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Write a Mystery

Students will learn about the elements of a mystery story. Then they will select a scene, write character biographies and outline the plot. They will utilize these elements as they write their own mysteries.

PROCESS:

  1. Inform students that all stories have the same basic elements: characters, setting and plot. In a mystery, or detective story, these elements work together to create a puzzle for readers to solve.
  2. In a mystery, the cast of characters generally includes the main investigator, a sidekick-who doubles as the narrator-the victim, the guilty party and an assortment of others whose main job is to inform or mislead the reader.
  3. The setting can vary. Some mysteries take place in a single room. Others have the investigator and sidekick traveling around the world. That all depends on the plot, which is centered on a crime that the investigator must solve. A good plot is based on a central conflict that comes to a peak as the investigator unravels the puzzle. Well-placed clues guide the way to the finish.
  4. Display the Smithsonian Learning Lab's Mystery Month collection of resources. Instruct students to select one item from the "Mystery Inspiration: Scene" section. If you like, have them select one or more of the "Mystery Inspiration: Characters" as well. Instruct students to utilize those elements as they plot out and write their own mystery.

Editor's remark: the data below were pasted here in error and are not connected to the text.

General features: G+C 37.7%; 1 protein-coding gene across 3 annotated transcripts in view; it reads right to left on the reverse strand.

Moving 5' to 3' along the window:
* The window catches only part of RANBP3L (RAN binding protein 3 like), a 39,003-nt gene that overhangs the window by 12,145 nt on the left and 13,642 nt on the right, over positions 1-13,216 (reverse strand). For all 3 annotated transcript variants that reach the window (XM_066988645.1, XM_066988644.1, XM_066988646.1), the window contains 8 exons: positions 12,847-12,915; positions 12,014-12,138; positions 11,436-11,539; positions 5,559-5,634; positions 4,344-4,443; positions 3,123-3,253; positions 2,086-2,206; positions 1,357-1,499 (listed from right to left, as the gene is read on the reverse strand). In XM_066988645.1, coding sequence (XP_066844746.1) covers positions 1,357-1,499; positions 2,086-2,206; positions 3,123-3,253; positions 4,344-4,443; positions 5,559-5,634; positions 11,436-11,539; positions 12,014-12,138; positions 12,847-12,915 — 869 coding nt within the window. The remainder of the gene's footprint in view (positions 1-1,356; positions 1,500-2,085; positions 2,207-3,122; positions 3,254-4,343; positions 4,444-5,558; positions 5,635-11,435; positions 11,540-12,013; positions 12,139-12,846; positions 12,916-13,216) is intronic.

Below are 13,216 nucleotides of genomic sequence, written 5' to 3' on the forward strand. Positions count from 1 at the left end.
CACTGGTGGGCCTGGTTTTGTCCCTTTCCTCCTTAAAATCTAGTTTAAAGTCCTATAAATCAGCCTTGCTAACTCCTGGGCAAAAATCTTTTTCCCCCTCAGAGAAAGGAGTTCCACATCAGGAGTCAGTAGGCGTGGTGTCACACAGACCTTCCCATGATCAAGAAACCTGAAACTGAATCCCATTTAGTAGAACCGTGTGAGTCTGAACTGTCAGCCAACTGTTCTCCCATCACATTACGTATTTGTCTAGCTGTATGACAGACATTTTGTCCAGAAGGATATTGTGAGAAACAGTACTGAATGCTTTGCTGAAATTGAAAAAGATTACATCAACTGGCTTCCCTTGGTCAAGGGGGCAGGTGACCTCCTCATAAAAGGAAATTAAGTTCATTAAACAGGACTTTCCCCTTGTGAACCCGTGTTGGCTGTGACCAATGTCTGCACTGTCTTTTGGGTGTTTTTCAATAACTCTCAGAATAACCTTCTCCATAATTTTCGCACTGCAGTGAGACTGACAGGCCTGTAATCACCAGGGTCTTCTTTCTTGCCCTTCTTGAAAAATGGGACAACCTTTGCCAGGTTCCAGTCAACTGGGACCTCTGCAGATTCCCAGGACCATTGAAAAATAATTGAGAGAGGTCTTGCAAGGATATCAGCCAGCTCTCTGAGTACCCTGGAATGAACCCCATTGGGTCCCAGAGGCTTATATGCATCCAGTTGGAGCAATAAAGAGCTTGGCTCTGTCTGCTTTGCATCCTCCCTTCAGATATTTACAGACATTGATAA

ASSESSMENT:

Invite students to share their mysteries in small groups. Challenge classmates to identify key clues that helped them solve each mystery.

CUSTOMIZE THE LESSON:    

Grades 3-4:
Before students begin to write, instruct them to create a brief biography of each character. What does the character look like? How does the character act? Challenge them to identify important traits that will help define each character's role in the story.

Grades 5-6:
Before students begin to write, instruct them to create a detailed description of each character. Then have them outline the plot. Challenge students to include two good plot twists that will keep readers guessing until the end. 

Grades 7-8: 
Before students begin to write, instruct them to create a detailed description of each character. Then have them map out the entire plot. As they do, challenge students to identify key clues, false clues and a clear and convincing motive for the crime. 

Grades 9-10:
Before students begin to write, have them create a detailed outline of their characters and plot. Then instruct them to conduct research to make their stories more believable. Tell them to begin by learning more about the scene they selected from the Mystery Month collection. Then have them investigate to learn more about specific elements of their plot.